As we begin the countdown to the NFL Draft starting on April 30,
I will spend anywhere from 4-8 hours to break down the strengths
and weaknesses of at least the top 15 offensive skill-position prospects
available in this draft.
Rising: Kevin White's huge leap between
his junior and senior seasons has him on the top ten radar.
Vitals College: West Virginia
Hands: 9 1/4”
White went the JUCO route out of high school, landing at Lackawanna
College in Pennsylvania when he failed to qualify academically.
He sat out the 2010 season with a shoulder injury and missed the
2011 campaign because he didn't have the financial means to stay
enrolled at Lackawanna. White finally saw the field for the first
time in 2012 and quickly attracted the interest of Division I
programs. He eventually settled on West Virginia after taking
note of the success that former Mountaineers Tavon Austin and
Stedman Bailey had in HC Dana Holgorsen’s spread offense.
White took a back seat to eventual third-round RB Charles Sims
in 2013 in part because West Virginia cycled through three quarterbacks.
The Biletnikoff Award finalist announced his arrival in the team’s
season debut in 2014 in a 33-23 loss to Alabama on Aug. 30, posting
a 9-143-1 line – the first of his school-record seven consecutive
Best Scheme Fit: Universal (eventually).
Should have little problem outrunning most NFL cornerbacks on
deep throws and enjoyed enough success on underneath routes (particularly
drags and hitches) to move the chains when defenses put a safety
over the top.
Prototypical size and speed to be a NFL lead receiver;
exceptional concentration on contested catches – including
deep balls and red-zone throws.
Tracks the ball well downfield and consistently wins
50-50 throws, but not simply a deep-ball receiver; generally
pulls away from defender when ball is in the air.
Unafraid to work the middle of the field and can take
a short pass the distance if/when he finds a seam on an underneath
Is primarily a hands-catcher and more than capable of
snagging poorly-thrown passes outside his frame; showed much
more consistency in terms of not dropping passes in 2014.
Fights through contact during the course of his route
and is already stronger than all but a handful of NFL defensive
Has a tendency to swing ball away from body when
attempting to elude defenders in the open field.
Walls off defensive backs in the run game as opposed
to mauling them, although there was much improvement in this
area from 2013 to 2014.
Although he seems to have little trouble creating separation,
he still needs polish in and out of cuts (again, much improved
from 2013 to 2014).
Transition from West Virginia’s spread offense to a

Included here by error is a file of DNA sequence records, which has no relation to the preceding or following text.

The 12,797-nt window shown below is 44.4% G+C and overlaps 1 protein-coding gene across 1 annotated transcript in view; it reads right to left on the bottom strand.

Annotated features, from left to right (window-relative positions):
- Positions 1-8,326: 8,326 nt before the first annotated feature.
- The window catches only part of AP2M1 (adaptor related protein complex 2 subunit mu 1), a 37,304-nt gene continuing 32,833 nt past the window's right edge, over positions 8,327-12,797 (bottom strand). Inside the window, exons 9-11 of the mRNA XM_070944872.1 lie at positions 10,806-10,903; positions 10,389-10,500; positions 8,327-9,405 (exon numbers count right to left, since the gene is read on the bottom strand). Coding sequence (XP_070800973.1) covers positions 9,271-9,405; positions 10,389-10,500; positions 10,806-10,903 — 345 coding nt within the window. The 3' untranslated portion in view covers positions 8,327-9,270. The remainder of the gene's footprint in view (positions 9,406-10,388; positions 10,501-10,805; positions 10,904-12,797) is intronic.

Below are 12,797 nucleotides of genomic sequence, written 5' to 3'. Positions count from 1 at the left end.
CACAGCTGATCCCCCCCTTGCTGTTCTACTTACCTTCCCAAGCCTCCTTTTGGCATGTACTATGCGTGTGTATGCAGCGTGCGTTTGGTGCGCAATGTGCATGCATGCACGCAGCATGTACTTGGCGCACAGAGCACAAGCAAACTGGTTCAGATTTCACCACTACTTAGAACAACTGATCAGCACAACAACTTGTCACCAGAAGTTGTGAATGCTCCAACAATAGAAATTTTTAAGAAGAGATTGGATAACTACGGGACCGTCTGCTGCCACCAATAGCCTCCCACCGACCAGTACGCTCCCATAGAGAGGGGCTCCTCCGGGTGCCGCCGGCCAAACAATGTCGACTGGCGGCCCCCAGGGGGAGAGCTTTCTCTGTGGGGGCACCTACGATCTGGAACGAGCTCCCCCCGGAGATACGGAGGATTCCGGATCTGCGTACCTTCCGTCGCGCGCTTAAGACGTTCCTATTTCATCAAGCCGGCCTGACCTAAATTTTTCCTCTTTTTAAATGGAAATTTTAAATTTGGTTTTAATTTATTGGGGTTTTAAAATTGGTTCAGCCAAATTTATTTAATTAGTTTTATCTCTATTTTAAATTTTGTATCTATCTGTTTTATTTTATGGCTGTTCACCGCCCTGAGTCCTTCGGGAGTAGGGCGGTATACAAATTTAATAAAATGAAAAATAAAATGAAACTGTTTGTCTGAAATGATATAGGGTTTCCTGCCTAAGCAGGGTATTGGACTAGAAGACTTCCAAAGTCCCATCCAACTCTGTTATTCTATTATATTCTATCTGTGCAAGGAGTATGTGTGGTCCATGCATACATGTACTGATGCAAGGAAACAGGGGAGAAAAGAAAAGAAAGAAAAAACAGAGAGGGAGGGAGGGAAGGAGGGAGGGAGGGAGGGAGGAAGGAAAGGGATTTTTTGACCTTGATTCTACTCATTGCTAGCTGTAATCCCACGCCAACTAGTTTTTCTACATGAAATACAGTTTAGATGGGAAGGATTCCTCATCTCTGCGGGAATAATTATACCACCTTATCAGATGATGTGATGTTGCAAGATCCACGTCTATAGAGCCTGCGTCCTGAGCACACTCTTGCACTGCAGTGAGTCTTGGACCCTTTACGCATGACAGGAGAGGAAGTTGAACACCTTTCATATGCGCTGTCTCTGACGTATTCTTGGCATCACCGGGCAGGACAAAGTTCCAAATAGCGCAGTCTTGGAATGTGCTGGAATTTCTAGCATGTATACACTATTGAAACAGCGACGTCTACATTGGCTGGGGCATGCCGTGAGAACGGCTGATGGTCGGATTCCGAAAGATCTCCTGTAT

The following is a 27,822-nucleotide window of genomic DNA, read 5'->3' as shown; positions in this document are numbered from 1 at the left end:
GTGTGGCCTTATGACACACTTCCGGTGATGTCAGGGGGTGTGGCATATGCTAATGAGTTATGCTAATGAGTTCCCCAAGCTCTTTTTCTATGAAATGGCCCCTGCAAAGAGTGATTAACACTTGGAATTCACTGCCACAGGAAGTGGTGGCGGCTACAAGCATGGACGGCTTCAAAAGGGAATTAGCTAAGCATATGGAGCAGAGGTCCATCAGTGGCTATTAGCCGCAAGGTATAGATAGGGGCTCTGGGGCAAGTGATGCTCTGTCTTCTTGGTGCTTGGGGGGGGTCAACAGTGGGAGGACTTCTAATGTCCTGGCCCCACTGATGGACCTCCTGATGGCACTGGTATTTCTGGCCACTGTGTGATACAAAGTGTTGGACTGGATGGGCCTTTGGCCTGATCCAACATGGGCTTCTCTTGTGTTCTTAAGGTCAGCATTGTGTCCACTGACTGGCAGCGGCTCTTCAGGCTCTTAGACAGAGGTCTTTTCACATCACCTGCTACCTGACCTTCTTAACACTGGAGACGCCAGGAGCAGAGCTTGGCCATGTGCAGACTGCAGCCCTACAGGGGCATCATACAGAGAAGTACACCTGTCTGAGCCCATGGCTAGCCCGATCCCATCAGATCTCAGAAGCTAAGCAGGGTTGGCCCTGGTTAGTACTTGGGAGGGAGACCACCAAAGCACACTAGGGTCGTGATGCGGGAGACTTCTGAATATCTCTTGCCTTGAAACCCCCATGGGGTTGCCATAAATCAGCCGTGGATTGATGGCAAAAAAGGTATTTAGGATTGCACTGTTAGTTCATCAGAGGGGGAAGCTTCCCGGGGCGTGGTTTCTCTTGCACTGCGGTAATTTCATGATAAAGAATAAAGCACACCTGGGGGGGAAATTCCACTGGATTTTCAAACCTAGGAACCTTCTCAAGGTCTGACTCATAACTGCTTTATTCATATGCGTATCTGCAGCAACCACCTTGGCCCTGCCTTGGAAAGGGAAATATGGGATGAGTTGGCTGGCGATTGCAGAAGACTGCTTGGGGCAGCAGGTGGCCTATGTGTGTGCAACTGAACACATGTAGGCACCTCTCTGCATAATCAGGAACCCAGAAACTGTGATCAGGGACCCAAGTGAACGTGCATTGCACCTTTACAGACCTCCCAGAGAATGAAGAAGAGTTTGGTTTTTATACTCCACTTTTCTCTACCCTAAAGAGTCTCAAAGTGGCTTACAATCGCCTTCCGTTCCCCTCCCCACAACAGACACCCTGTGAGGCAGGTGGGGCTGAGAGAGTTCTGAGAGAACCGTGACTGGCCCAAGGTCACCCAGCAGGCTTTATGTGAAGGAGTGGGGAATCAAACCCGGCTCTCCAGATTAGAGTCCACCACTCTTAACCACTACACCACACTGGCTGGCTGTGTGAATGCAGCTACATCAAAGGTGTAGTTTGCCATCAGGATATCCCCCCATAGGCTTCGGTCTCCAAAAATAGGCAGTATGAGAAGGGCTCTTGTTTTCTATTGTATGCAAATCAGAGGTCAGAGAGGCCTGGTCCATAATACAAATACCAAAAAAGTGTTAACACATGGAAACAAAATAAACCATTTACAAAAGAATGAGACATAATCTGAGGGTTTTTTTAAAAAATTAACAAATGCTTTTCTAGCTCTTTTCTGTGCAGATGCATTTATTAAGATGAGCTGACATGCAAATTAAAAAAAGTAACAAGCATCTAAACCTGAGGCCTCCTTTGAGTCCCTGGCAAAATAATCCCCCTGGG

pro-style offense could prove to be a small obstacle initially.
Would like to see such a physically-strong receiver
break more tackles in the open field; can make a defender miss,
but is not overly elusive yet after the catch.
The term “one-year wonder” has been tossed around
in regards to White, who went from 35-507-5 in 2013 to 109-1,447-10
in 2014. While one year of elite production can be scary for talent
evaluators when investing in a player, a receiver can also enjoy
a breakout season when he gets significantly better quarterback
play from one year to the next and takes it upon his himself to
improve his own skills, which White clearly did in between his
junior and senior seasons. In other cases, a player gets his chance
to shine and, along with that, develops enough confidence in his
abilities to dominate the competition. I believe all of these
factors came into play for him in 2014. White may not be the refined
route-runner Fitzgerald was coming out of Pittsburgh, but the
former Mountaineer is slightly stronger and faster than the eight-time
Pro Bowler was in 2004. All this is to say that White is more
than capable of enjoying instant success in the NFL; he is the
embodiment of today’s pro receiver (big, strong, fast and
able to win on high-point throws) and still has much room to grow
in the finer points of the game. White’s dramatic improvement
during his two-year stay in Morgantown suggests his mind is in
the right place and he is committed to improving at his craft,
so he’s probably a much safer pick than most draft analysts
or casual observers believe he is at the moment.
Doug Orth has written for FF Today since 2006 and appeared in
USA Today’s Fantasy Football Preview magazine in 2010 and
2011. He is also the host of USA Today’s hour-long, pre-kickoff
fantasy football internet chat every Sunday. Doug regularly appears
as a fantasy football analyst on Sirius XM’s “Fantasy
Drive” and for 106.7 The Fan (WJFK – Washington, D.C).
He is also a member of the Fantasy Sports Writers Association.
E-mail Doug or follow
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